Graduation Date

Spring 2019

Document Type

Thesis

Program

Master of Science degree with a major in Natural Resources, option Fisheries

Committee Chair Name

Dr. Eric Bjorkstedt

Committee Chair Affiliation

HSU Faculty or Staff

Second Committee Member Name

Dr. Mark Henderson

Second Committee Member Affiliation

HSU Faculty or Staff

Third Committee Member Name

Dr. Andre Buchheister

Third Committee Member Affiliation

HSU Faculty or Staff

Subject Categories

Fisheries

Abstract

Properly describing variability in population dynamics (e.g., growth, fecundity, recruitment) is expected to improve management of important fisheries stocks (Maunder & Piner, 2014). As recruitment to most fish stocks is determined during early life history stages (Houde, 1997; Iles & Beverton, 2000), and early life history stages are influenced by oceanographic conditions (Bjorkstedt et al. 2002; Laidig, 2010), understanding how environmental stochasticity influences recruitment deviations has potential to improve estimates of stock productivity and how productivity might change over time to support more effective management. Chilipepper Rockfish (Sebastes goodei) are an important commercial species that is managed as a single population throughout the continental US (Field et al. 2015), yet spatiotemporal heterogeneity of oceanographic conditions is likely to cause variability in recruitment deviations throughout this range. Field and Ralston (2005) used region-based catch-at-age data from 1967-1997 to determine that 72% of recruitment deviations were shared throughout their range, though a substantial amount of the variability was coherent over smaller scales. I extended and enhanced the analysis presented in Field and Ralston (2005) to encompass data from the last two decades, a period in which there was considerable rebuilding of stocks, generally favorable oceanographic conditions, and a rise in the understanding of spatial oceanography in the California Current System (CCS). In doing so, we confirmed results from Field and Ralston (2005), demonstrating that 70% of the variability in Chilipepper Rockfish recruitment deviations were shared coastwide between 1973 and 2015, though north-south and core (approximate center of biomass) -boundary spatial patterns did emerge. Generalized additive models were then used to examine oceanographic conditions as predictors of both coastwide coherence and spatial heterogeneity in recruitment deviations. Spatial patterns in recruitment emerged as a product of oceanographic conditions in the winter, at least in part due to high- and low-frequency transport dynamics, captured by sea level anomalies and the North Pacific Gyre Oscillation, respectively. Magnitude of recruitment success, which was generally shared coastwide, was best captured by upwelling anomalies during spring. This work demonstrates a method to empirically estimate spatial variability in recruitment deviations, which may facilitate current efforts to develop spatially-explicit stock assessment models, which are currently forced to make the assumption that recruitment is equally distributed across space (Thorson and Wetzel, 2013). Furthermore, understanding how oceanographic conditions may predict temporal shifts in that recruitment distribution may enhance the effectiveness of these stock assessment models.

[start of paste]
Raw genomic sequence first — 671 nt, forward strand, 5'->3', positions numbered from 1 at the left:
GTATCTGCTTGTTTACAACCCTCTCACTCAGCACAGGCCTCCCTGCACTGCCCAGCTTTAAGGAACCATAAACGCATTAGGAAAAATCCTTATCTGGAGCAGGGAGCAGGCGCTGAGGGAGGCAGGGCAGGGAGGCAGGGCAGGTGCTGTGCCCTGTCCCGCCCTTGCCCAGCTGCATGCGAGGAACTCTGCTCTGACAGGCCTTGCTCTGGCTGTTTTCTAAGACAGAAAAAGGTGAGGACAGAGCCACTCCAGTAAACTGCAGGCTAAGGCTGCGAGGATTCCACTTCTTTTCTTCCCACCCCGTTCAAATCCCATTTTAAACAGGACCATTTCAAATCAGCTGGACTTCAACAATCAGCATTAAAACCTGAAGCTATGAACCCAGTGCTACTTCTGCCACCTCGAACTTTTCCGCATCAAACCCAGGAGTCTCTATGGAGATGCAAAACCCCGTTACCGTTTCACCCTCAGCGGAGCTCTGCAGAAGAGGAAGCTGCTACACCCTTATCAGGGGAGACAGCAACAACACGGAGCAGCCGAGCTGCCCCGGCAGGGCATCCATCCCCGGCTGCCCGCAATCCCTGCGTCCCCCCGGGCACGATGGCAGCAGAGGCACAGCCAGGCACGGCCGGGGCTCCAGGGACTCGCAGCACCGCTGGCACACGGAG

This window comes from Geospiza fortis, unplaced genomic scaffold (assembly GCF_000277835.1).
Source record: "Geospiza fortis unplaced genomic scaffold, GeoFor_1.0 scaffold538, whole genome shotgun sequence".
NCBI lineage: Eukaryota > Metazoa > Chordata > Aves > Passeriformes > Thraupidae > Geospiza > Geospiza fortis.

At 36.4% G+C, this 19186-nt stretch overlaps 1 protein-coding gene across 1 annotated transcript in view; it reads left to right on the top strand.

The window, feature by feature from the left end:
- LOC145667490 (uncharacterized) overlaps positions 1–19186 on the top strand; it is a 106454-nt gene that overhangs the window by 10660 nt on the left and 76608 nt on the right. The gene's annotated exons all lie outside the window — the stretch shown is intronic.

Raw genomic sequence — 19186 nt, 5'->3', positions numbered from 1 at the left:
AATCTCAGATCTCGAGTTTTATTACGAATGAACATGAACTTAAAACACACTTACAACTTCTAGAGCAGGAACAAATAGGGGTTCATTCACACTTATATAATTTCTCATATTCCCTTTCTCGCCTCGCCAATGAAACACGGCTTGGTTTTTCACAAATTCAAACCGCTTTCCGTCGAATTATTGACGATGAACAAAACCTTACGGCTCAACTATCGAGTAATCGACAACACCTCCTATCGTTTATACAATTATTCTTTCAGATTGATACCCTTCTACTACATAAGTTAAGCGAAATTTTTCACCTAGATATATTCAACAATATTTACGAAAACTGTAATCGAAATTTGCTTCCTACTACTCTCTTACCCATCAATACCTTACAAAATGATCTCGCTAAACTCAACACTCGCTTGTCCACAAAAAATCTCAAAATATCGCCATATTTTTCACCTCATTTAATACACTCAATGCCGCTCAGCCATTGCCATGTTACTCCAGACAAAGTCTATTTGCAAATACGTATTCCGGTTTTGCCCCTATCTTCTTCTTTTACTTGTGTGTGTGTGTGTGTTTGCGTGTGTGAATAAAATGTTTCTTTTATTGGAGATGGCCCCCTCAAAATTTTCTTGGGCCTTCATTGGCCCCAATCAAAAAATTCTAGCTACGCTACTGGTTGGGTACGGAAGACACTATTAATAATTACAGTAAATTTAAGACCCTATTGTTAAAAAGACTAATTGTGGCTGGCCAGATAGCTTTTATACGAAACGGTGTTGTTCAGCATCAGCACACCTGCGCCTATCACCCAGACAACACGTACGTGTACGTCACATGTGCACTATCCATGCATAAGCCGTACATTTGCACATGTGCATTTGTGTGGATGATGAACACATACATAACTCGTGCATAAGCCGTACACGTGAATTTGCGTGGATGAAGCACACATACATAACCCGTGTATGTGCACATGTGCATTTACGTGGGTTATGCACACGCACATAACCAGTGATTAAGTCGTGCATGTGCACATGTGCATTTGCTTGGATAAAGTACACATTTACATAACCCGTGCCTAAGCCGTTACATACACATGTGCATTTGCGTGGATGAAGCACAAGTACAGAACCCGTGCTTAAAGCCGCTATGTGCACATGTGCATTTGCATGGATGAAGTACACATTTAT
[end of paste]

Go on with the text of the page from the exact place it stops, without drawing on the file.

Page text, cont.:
Citation Style

APA

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